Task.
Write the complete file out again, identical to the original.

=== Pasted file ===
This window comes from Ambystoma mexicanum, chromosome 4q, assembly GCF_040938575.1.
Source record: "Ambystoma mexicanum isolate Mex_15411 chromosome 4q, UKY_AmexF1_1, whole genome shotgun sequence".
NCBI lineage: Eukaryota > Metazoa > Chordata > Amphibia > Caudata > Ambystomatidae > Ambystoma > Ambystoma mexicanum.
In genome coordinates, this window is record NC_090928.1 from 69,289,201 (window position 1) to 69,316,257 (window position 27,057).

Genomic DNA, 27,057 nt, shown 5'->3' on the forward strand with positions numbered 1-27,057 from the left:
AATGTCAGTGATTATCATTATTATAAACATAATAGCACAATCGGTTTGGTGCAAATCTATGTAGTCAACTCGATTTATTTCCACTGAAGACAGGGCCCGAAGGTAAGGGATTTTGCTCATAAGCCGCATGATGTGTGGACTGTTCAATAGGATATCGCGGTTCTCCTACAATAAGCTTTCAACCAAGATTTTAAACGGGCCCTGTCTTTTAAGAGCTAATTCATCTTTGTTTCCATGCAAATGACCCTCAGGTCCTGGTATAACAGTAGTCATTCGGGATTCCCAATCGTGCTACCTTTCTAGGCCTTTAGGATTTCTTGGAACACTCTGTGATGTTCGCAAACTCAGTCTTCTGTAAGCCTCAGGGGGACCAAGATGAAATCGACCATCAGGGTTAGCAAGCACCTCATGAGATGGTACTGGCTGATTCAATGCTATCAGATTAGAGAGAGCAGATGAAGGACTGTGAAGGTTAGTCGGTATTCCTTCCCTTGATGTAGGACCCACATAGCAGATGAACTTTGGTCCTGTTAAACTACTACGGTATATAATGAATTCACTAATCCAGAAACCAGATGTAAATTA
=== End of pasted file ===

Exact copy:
This window comes from Ambystoma mexicanum, chromosome 4q, assembly GCF_040938575.1.
Source record: "Ambystoma mexicanum isolate Mex_15411 chromosome 4q, UKY_AmexF1_1, whole genome shotgun sequence".
NCBI lineage: Eukaryota > Metazoa > Chordata > Amphibia > Caudata > Ambystomatidae > Ambystoma > Ambystoma mexicanum.
In genome coordinates, this window is record NC_090928.1 from 69,289,201 (window position 1) to 69,316,257 (window position 27,057).

Genomic DNA, 27,057 nt, shown 5'->3' on the forward strand with positions numbered 1-27,057 from the left:
AATGTCAGTGATTATCATTATTATAAACATAATAGCACAATCGGTTTGGTGCAAATCTATGTAGTCAACTCGATTTATTTCCACTGAAGACAGGGCCCGAAGGTAAGGGATTTTGCTCATAAGCCGCATGATGTGTGGACTGTTCAATAGGATATCGCGGTTCTCCTACAATAAGCTTTCAACCAAGATTTTAAACGGGCCCTGTCTTTTAAGAGCTAATTCATCTTTGTTTCCATGCAAATGACCCTCAGGTCCTGGTATAACAGTAGTCATTCGGGATTCCCAATCGTGCTACCTTTCTAGGCCTTTAGGATTTCTTGGAACACTCTGTGATGTTCGCAAACTCAGTCTTCTGTAAGCCTCAGGGGGACCAAGATGAAATCGACCATCAGGGTTAGCAAGCACCTCATGAGATGGTACTGGCTGATTCAATGCTATCAGATTAGAGAGAGCAGATGAAGGACTGTGAAGGTTAGTCGGTATTCCTTCCCTTGATGTAGGACCCACATAGCAGATGAACTTTGGTCCTGTTAAACTACTACGGTATATAATGAATTCACTAATCCAGAAACCAGATGTAAATTA